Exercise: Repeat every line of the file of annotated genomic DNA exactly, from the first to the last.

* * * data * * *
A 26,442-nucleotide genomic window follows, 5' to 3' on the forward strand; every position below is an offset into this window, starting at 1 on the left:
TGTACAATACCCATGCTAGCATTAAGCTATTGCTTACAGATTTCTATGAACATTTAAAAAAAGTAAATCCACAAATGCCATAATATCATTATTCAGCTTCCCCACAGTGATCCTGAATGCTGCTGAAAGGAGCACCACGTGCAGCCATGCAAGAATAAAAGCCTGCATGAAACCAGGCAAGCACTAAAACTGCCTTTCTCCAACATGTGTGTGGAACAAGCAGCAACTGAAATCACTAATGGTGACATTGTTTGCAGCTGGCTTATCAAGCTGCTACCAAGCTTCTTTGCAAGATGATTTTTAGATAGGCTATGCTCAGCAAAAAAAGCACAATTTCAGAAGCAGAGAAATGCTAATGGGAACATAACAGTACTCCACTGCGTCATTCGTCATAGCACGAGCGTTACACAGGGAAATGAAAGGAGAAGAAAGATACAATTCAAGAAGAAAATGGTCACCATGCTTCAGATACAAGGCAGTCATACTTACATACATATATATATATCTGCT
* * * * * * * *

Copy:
A 26,442-nucleotide genomic window follows, 5' to 3' on the forward strand; every position below is an offset into this window, starting at 1 on the left:
TGTACAATACCCATGCTAGCATTAAGCTATTGCTTACAGATTTCTATGAACATTTAAAAAAAGTAAATCCACAAATGCCATAATATCATTATTCAGCTTCCCCACAGTGATCCTGAATGCTGCTGAAAGGAGCACCACGTGCAGCCATGCAAGAATAAAAGCCTGCATGAAACCAGGCAAGCACTAAAACTGCCTTTCTCCAACATGTGTGTGGAACAAGCAGCAACTGAAATCACTAATGGTGACATTGTTTGCAGCTGGCTTATCAAGCTGCTACCAAGCTTCTTTGCAAGATGATTTTTAGATAGGCTATGCTCAGCAAAAAAAGCACAATTTCAGAAGCAGAGAAATGCTAATGGGAACATAACAGTACTCCACTGCGTCATTCGTCATAGCACGAGCGTTACACAGGGAAATGAAAGGAGAAGAAAGATACAATTCAAGAAGAAAATGGTCACCATGCTTCAGATACAAGGCAGTCATACTTACATACATATATATATATCTGCT